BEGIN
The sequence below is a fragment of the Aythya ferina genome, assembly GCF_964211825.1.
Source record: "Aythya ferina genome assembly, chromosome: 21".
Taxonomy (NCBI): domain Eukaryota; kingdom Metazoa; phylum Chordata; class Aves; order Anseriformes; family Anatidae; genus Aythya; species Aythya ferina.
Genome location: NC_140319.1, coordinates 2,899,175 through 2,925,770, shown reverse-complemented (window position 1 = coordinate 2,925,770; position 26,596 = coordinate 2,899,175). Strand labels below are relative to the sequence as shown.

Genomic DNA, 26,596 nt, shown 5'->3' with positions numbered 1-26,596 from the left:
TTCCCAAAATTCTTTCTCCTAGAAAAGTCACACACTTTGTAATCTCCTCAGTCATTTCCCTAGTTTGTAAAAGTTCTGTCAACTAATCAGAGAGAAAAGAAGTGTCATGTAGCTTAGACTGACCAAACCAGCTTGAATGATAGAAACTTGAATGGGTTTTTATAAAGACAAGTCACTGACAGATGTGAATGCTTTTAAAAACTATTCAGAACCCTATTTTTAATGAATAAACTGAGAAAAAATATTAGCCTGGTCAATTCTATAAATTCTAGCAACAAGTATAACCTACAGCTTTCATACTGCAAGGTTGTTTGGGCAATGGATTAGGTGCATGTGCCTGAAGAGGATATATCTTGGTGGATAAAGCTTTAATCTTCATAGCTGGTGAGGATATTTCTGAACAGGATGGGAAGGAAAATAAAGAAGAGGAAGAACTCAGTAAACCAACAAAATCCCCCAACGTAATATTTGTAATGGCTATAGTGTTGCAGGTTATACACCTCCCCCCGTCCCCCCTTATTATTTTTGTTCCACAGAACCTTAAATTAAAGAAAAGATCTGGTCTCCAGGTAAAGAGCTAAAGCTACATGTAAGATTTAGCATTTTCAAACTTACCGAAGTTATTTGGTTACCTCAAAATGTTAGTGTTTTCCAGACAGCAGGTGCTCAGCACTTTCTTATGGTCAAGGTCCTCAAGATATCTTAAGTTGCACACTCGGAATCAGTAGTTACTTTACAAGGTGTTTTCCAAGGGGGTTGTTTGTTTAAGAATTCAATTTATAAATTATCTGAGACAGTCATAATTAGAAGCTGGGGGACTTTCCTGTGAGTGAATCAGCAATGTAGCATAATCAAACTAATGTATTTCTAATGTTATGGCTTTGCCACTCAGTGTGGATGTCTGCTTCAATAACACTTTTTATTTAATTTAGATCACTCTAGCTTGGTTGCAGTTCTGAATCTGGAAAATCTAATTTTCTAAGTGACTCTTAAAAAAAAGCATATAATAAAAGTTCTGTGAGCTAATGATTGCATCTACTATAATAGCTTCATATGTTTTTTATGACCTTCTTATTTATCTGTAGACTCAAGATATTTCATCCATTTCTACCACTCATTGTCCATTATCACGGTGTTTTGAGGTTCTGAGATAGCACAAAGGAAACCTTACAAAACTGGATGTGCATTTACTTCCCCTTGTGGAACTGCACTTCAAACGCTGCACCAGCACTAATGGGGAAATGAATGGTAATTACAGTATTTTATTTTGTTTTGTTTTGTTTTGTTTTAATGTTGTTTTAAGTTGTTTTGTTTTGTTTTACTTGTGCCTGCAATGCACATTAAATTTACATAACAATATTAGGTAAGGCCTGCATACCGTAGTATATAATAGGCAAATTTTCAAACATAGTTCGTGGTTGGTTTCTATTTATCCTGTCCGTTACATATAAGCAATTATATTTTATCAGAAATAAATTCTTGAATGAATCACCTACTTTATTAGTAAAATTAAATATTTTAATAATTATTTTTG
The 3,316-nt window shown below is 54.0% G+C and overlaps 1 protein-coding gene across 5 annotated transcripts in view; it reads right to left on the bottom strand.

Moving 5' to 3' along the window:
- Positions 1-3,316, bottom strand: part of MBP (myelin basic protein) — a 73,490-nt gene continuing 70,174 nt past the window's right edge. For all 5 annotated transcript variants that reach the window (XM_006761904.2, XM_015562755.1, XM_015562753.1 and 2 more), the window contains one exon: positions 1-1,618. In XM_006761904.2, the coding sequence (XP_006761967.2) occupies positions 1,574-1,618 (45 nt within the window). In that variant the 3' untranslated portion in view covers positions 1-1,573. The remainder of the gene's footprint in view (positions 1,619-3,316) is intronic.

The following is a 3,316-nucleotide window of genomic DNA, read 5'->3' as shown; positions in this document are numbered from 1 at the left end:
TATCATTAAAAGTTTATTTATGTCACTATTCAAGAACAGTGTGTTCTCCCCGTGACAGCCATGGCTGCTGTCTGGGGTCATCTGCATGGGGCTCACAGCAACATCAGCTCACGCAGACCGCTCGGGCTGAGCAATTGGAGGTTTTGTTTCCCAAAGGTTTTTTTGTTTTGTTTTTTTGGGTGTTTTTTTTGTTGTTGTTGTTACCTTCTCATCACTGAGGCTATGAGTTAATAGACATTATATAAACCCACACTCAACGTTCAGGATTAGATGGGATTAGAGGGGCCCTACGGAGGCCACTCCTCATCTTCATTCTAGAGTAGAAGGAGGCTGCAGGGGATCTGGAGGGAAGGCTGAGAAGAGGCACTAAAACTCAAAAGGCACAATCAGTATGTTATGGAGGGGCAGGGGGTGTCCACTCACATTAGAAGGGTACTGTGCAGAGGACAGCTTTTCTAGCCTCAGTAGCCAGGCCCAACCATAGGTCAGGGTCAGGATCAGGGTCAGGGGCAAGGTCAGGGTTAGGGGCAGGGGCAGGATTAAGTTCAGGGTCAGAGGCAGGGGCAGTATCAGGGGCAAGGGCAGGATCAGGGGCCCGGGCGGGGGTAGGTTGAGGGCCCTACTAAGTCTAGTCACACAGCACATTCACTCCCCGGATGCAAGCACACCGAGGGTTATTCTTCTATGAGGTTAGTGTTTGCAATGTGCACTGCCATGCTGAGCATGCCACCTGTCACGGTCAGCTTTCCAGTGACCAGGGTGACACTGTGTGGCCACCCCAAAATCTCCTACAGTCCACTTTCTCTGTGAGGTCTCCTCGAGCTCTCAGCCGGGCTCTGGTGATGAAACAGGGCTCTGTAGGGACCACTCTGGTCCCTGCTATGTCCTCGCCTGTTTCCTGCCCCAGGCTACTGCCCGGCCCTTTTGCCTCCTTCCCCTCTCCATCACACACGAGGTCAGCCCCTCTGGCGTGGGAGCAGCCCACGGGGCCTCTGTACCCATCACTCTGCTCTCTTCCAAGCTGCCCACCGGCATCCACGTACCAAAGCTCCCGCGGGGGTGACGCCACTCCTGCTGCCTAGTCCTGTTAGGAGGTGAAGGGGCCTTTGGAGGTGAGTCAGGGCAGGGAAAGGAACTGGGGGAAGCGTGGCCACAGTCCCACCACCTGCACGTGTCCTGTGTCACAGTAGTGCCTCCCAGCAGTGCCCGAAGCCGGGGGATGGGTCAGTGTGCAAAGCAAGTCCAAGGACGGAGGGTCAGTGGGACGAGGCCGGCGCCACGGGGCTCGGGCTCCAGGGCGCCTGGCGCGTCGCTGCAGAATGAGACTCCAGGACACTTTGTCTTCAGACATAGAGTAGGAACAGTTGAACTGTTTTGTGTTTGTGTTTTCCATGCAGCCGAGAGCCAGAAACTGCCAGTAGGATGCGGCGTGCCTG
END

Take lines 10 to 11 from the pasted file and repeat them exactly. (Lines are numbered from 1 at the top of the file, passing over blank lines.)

The following is a 3,316-nucleotide window of genomic DNA, read 5'->3' as shown; positions in this document are numbered from 1 at the left end:
TATCATTAAAAGTTTATTTATGTCACTATTCAAGAACAGTGTGTTCTCCCCGTGACAGCCATGGCTGCTGTCTGGGGTCATCTGCATGGGGCTCACAGCAACATCAGCTCACGCAGACCGCTCGGGCTGAGCAATTGGAGGTTTTGTTTCCCAAAGGTTTTTTTGTTTTGTTTTTTTGGGTGTTTTTTTTGTTGTTGTTGTTACCTTCTCATCACTGAGGCTATGAGTTAATAGACATTATATAAACCCACACTCAACGTTCAGGATTAGATGGGATTAGAGGGGCCCTACGGAGGCCACTCCTCATCTTCATTCTAGAGTAGAAGGAGGCTGCAGGGGATCTGGAGGGAAGGCTGAGAAGAGGCACTAAAACTCAAAAGGCACAATCAGTATGTTATGGAGGGGCAGGGGGTGTCCACTCACATTAGAAGGGTACTGTGCAGAGGACAGCTTTTCTAGCCTCAGTAGCCAGGCCCAACCATAGGTCAGGGTCAGGATCAGGGTCAGGGGCAAGGTCAGGGTTAGGGGCAGGGGCAGGATTAAGTTCAGGGTCAGAGGCAGGGGCAGTATCAGGGGCAAGGGCAGGATCAGGGGCCCGGGCGGGGGTAGGTTGAGGGCCCTACTAAGTCTAGTCACACAGCACATTCACTCCCCGGATGCAAGCACACCGAGGGTTATTCTTCTATGAGGTTAGTGTTTGCAATGTGCACTGCCATGCTGAGCATGCCACCTGTCACGGTCAGCTTTCCAGTGACCAGGGTGACACTGTGTGGCCACCCCAAAATCTCCTACAGTCCACTTTCTCTGTGAGGTCTCCTCGAGCTCTCAGCCGGGCTCTGGTGATGAAACAGGGCTCTGTAGGGACCACTCTGGTCCCTGCTATGTCCTCGCCTGTTTCCTGCCCCAGGCTACTGCCCGGCCCTTTTGCCTCCTTCCCCTCTCCATCACACACGAGGTCAGCCCCTCTGGCGTGGGAGCAGCCCACGGGGCCTCTGTACCCATCACTCTGCTCTCTTCCAAGCTGCCCACCGGCATCCACGTACCAAAGCTCCCGCGGGGGTGACGCCACTCCTGCTGCCTAGTCCTGTTAGGAGGTGAAGGGGCCTTTGGAGGTGAGTCAGGGCAGGGAAAGGAACTGGGGGAAGCGTGGCCACAGTCCCACCACCTGCACGTGTCCTGTGTCACAGTAGTGCCTCCCAGCAGTGCCCGAAGCCGGGGGATGGGTCAGTGTGCAAAGCAAGTCCAAGGACGGAGGGTCAGTGGGACGAGGCCGGCGCCACGGGGCTCGGGCTCCAGGGCGCCTGGCGCGTCGCTGCAGAATGAGACTCCAGGACACTTTGTCTTCAGACATAGAGTAGGAACAGTTGAACTGTTTTGTGTTTGTGTTTTCCATGCAGCCGAGAGCCAGAAACTGCCAGTAGGATGCGGCGTGCCTG